The locale shifts from the West to New York City, specifically the East Village, with "Waiting for the Phone to Ring" by Richard Bowes. Our narrator is a writer who gets a call, one morning, from an old friend named Marty Simonson, a director of plays, who reminds him of an old friend named Judy Finch. Judy had been part of a band called Lord of Light in the early '70s. This all sets up a story about her and a charismatic member of the band named Ray Light and other people and the tragedy that envelops them all. This had a nice sense of time and place, and was a good yarn to boot.
Next up, is "Epidapeles and the Insufficiently Affectionate Ocelot" by Ramsey Shehadeh. One could say this is supremely silly, but that's what I like about it. It involves a chair named Door (really) who is a familiar to an incompetent, not-very-bright wizard named Epidapeles. They become involved with a king who is much distressed that his pet ocelot does not love him. Like I said, supremely silly, but fun.
Benjamin Rosenbaum's "The Frog Comrade" turns the tale of the frog prince on its ear. Our central character is a former princess, the younger daughter of a royal family that had been deposed by a revolution. When her father comes home from prison, he brings her a frog that he says a witch gave to him. The frog can talk but refuses the princess's kiss because it would distract from working for the common good under the new system. The princess tells him that the new system has been deposed and replaced by one which sounds a little more benevolent. The frog is still a devotee of these revolutionaries and will not be dissuaded from its goal to bring it back. All this sets up a fun tale which I enjoyed quite a bit.
Despite its title, "The Fairy Princess" by Dennis Danvers, is not a fantasy. It takes place in a near future, in which realistic "Screwbots" are produced to look like anything the renter (they are only temporary) desires. Our narrator works at a Screwbot factory named Skelley's and is working late one Christmas Eve, debriefing the bots which have come in and wiping their memories. She has only one left, but it seems not to have any paperwork associated with it and she is uncertain as how to proceed. She decides to wake it up and things take a strange turn. This one was a very nice romance and quite touching.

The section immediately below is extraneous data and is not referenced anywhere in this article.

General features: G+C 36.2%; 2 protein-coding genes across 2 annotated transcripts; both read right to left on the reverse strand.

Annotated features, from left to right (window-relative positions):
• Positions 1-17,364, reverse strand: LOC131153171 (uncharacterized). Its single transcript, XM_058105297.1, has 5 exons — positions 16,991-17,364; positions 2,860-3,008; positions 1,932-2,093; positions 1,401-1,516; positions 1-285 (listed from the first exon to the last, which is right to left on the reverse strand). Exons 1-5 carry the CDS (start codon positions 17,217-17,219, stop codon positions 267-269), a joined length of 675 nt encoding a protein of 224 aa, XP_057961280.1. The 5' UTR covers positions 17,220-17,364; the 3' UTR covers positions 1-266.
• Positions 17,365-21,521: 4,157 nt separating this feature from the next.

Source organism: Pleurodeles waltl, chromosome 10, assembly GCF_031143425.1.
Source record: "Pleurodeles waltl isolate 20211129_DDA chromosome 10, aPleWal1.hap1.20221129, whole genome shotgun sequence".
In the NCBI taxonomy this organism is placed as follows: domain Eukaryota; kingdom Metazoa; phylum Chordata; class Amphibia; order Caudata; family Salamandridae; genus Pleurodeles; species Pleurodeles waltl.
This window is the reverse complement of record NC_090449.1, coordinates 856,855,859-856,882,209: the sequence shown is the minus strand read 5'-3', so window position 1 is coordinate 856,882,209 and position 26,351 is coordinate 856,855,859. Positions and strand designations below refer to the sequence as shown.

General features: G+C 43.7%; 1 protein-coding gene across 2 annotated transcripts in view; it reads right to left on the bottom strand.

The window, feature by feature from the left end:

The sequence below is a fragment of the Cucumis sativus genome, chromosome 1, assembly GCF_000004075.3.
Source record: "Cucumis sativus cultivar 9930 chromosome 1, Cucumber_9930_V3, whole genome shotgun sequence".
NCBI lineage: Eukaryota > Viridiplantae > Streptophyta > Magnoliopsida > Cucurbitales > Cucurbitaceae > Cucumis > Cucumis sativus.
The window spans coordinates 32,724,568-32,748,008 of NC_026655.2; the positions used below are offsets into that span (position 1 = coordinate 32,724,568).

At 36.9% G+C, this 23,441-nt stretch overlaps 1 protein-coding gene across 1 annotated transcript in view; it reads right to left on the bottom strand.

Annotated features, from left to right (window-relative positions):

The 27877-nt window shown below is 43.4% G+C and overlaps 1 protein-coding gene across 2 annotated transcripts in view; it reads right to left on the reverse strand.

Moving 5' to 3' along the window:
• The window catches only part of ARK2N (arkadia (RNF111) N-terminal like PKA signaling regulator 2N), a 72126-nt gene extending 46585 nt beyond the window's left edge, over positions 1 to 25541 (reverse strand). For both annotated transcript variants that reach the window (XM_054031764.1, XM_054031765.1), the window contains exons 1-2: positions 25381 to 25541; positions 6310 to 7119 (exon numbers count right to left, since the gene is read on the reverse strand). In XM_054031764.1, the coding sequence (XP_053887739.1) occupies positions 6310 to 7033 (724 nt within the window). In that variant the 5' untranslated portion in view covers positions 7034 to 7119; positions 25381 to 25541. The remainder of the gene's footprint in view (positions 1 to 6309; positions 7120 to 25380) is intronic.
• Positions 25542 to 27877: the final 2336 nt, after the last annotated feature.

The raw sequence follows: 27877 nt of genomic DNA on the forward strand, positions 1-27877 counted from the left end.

"Blue Fire" by Bruce McAllister is a quite fascinating historical fantasy set in the Vatican in the 16th century. It involves the Child Pope, Boniface XII, who had won election to the Papacy at age eight, thanks to his influential uncle, one Cardinal Voccasini. When he was a child, the Drinkers of Blood attacked the Holy City and had only been repulsed by Boniface's uncle, directing three hundred priests loosing arrows tipped with wood from The Cross. Now, as an old man on his death bed, he is asked by a young man who is a recorder for the Verbum Dei about His Holiness's encounter with a being called the Youngest Drinker, who had been no older than the Pope at the time. McAlllister tells a rich tale, here.
Last of all, the veteran Rand B. Lee gives us "Class Trip". This one is a bizarrely laid out piece about a young girl called Pink who is part of a group that is going to be paired up with an alien race, to see how compatible their races might be. It skips around in time but was still quite a good read.
F&SF keeps up its good record with this issue. You should subscribe!